Monday, January 2, 2017

Searching for the Sounds of Silence

So yesterday, Brad and I thought we'd attempt to jumpstart a family New Year's Day tradition by taking a walk together as a family.

We headed for a path that wends its way through the peninsula of trees dividing various suburban enclaves of Herndon.

Inspired by a recent episode of "On Being" about the power of silence, I suggested to the girls that we try to walk without talking.

"Let's be quiet and use our ears to listen for sounds in nature," I said attempting the sweet-but-authoritative voice I'd heard Lily's kindergarten teacher use to wrangle her class.

In my dream scenario, I'd imagined the girls nodding soundlessly in agreement – small smiles playing on their lips as the spirit of adventure and discovery danced in their eyes. We'd be like a family of Muirs or monks communing with the wonders of the natural world and filling our souls in the process. 

I imagine right about now you're doing what my neighbors -- more seasoned parents -- did when I told them about what actually happened on our New Year's Day walk -- which was laugh loudly (while probably inwardly rolling their eyes) at my general naivety and stupidity.

Because they knew what was coming, even before I did.

Which was not silence.

Kind of the opposite of that, in fact.

My girls made it, maybe five seconds (if I'm being generous) without uttering a sound. Jovie broke the short-lived serenity of our contemplative stroll by roaring like a wildcat and suggesting that she and Lily pretend to be characters from the "Lion Guard" chasing each other down the path while barking orders at each other to watch out for hyenas and marauding wildebeests. When they tired of that they picked up sticks to use as wands and broomsticks but began frantically yelling when we got too far ahead of them and thought my suggestion that the small branch they were holding between their legs might be hindering them was absurd.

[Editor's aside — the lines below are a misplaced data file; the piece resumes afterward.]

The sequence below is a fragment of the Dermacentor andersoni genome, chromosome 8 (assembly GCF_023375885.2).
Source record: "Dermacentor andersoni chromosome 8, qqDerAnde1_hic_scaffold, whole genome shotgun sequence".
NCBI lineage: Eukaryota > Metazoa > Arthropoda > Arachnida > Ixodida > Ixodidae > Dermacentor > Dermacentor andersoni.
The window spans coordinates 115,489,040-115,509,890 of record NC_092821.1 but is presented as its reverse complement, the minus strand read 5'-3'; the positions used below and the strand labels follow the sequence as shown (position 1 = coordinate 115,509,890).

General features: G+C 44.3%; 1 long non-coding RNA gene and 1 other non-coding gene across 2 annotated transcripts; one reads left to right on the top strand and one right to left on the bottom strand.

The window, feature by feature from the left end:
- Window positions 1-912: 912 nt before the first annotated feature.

The day was unseasonably warm, so we stopped so they could hop the stones that crossed the creek. They announced that they were now puffins and – going full Method – proceeded to squawk with the volume of an entire colony of puffins.

When they started toeing the creek water I suggested that it was time our little birds migrate on down the path and brought up again how I thought it might be fun to try walking without talking ... just for a little bit. And again I was ignored.

They poked holes in the dirt of an uprooted tree, demanded that we stop and count the rings on a stump (120 in case you were wondering) used another downed tree as a balance beam, tried to walk on my feet as if they were baby penguins, all the while chattering away and despairing about the endless walk back to the car, which they predicted would take forever. And I kind of agree, the whole endeavor felt like an eternity.

To be fair, even if they had humored me, our quiet walk really wouldn't have been all that quiet. Airplanes flew overhead, a chainsaw rumbled in the distance, dogs barked as we passed by. What did I expect really? We were smack dab in the middle of modern civilization. Always moving. Always rushing. Always noisy. 

Several times I swallowed the frustration creeping its way up my throat and sighed. I accepted that the rejuvenating excursion we'd devised to welcome 2017 with clear hearts and minds was just not meant to be. 

Maybe I will attempt it again another day. I should probably bring duct tape for their mouths. They'd probably be all for it (and look less like kidnapping victims) if I got the fancy tape at the craft store with the pink and the glitter.